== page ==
Climate science no place for fundamentalists

We accept the laws of physics, even if we don’t understand them. Flickr/Jayt

Many people rule out the seemingly extraordinary claims of climate scientists. Are the sceptics fools or is there reason in their madness? The history of science gives grounds for scepticism but not for denial.

How certain can we really be?

Climate change is complex, and explaining it to the public is fraught. Issues of balance and lack of journalistic understanding make it even more difficult.

But perhaps key to the misunderstanding of climate science is the public perception of science as the pursuit of certainty. In fact, scepticism plays a critical role in science, and uncertainty is a vital part of how science is done.

But that is an unpopular and disquieting thought. The public prefers the security of an outdated but attractive fundamentalism: a blind faith in the certainties of science.

Contrast that with the opinion of the Intergovernmental Panel on Climate Change that human actions are “very likely” to be the cause of global warming. It rates the probability at 90%; surely grounds for scepticism as long as the certainty account of science prevails.

Based on the “certainty view”, politicians such as Senator Steve Fielding say that we don’t have enough evidence for human-induced climate change saying it still “needs to be scientifically proven”.

The answer to this public paralysis is not to bang the science drum more loudly but to promote a more realistic image of science.

History will tell you: science can get it wrong

The history and philosophy of science reveals both fallibility and subjectivity at work.

Such a view supports those who question the evidence for human-induced global warming. But it also saddles us with the responsibility for making timely decisions based not on certain proofs but on the best available evidence.

History is littered with scientific theories that were “known” to be true and subsequently overturned.

Ptolemy’s universe was earth-centred before Copernicus came along. The Newtonian world was absolute before relativity arrived.

Ptolemy’s earth-centred universe was propped up in the face of contradictory observations by introducing more assumptions. For 1400 years it was continually renovated as historical need arose.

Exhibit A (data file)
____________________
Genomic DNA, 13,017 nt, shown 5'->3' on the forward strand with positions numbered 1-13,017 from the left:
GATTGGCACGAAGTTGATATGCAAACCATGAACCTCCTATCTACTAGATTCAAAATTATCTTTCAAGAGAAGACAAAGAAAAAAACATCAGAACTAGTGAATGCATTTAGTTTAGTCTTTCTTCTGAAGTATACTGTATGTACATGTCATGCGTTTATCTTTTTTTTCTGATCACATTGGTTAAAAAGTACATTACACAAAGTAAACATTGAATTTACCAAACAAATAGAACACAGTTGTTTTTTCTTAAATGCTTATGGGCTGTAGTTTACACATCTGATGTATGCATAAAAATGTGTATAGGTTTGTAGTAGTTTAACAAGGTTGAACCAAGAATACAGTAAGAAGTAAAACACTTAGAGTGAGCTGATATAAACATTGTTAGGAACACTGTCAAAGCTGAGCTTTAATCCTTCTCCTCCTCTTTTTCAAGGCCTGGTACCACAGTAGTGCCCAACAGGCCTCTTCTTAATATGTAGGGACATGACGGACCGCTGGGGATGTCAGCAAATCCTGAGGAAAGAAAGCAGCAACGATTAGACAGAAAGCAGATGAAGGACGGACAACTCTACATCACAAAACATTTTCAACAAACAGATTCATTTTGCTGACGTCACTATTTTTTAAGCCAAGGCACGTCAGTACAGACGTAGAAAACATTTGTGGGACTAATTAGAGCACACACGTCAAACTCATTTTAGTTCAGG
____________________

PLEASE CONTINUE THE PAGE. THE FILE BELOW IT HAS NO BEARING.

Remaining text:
The Copernican view eventually prevailed, not because a sun-centred system simply explained the facts but for reasons ranging through politics, religion, personal alliances and an appeal to simplicity.

In the words of Max Planck, the Nobel prize winning father of quantum theory, “new scientific truth does not triumph by convincing its opponents and making them see the light, but rather because its opponents eventually die, and a new generation grows up that is familiar with it”.

Yes, the sceptics keep good company in asking hard questions of the current scientific consensus and not kowtowing to political correctness.

But the hope of certainty in science is naive and threatens the planet. Having recognised the complexities of the methods and outcomes of science, it is in vain that we wait until things are “scientifically proven”.

Scientists are humans too

Most of us know how to ride a bicycle. But few of us know what it is that we know. And even if we could describe the laws of physics governing bicycles, it would be no use to a four year old astride a bike for the first time.

Whether it’s bike riding or recognising mother’s face, in the words of scientist and philosopher Michael Polanyi, “we know more than we can tell”.

Scientific discovery is also driven by everyday intuitions, passions and judgement calls.

At 16 Einstein was dreaming of flashlights and moving trains. Convinced that his intuitions were correct, it took him years to put mathematical flesh on the bones of relativity theory. He knew more than he could explain, and driven by passionate belief, he persevered to convince the scientific establishment.

Despite the stereotype in a white coat, scientists are not disinterested observers pursuing only the ideal of truth. Like the rest of us, they live by faith, another word for that confident belief which we prefer to call knowledge. And most are passionately committed to their work, for better and at times for worse.

According to some who observe scientists at first hand, science is often more like trench warfare than polite debate between principled profs: a battle where the spoils of victory are prestige, research funding and citations in academic journals.

An overstatement perhaps, but one sometimes true and one that highlights the very human pursuit that science is, dependent on the judgement of fallible human beings.

Scepticism makes sense; denial doesn’t

The thoughtful sceptic is no fool for questioning current consensus. Science is more complex and less certain than we would like to believe.

Climate science in particular is dependent on a diverse army of specialists as well as complex computer modelling techniques. It is impossible for any one person to survey the whole field: each scientist is dependent on the web of trust that is modern science.

But scepticism is not denial and discretion is surely the better part of valour when the future of the planet is at stake. Certainty is an illusion that we cannot afford to entertain.

The majority of scientists agree and the time to act is now.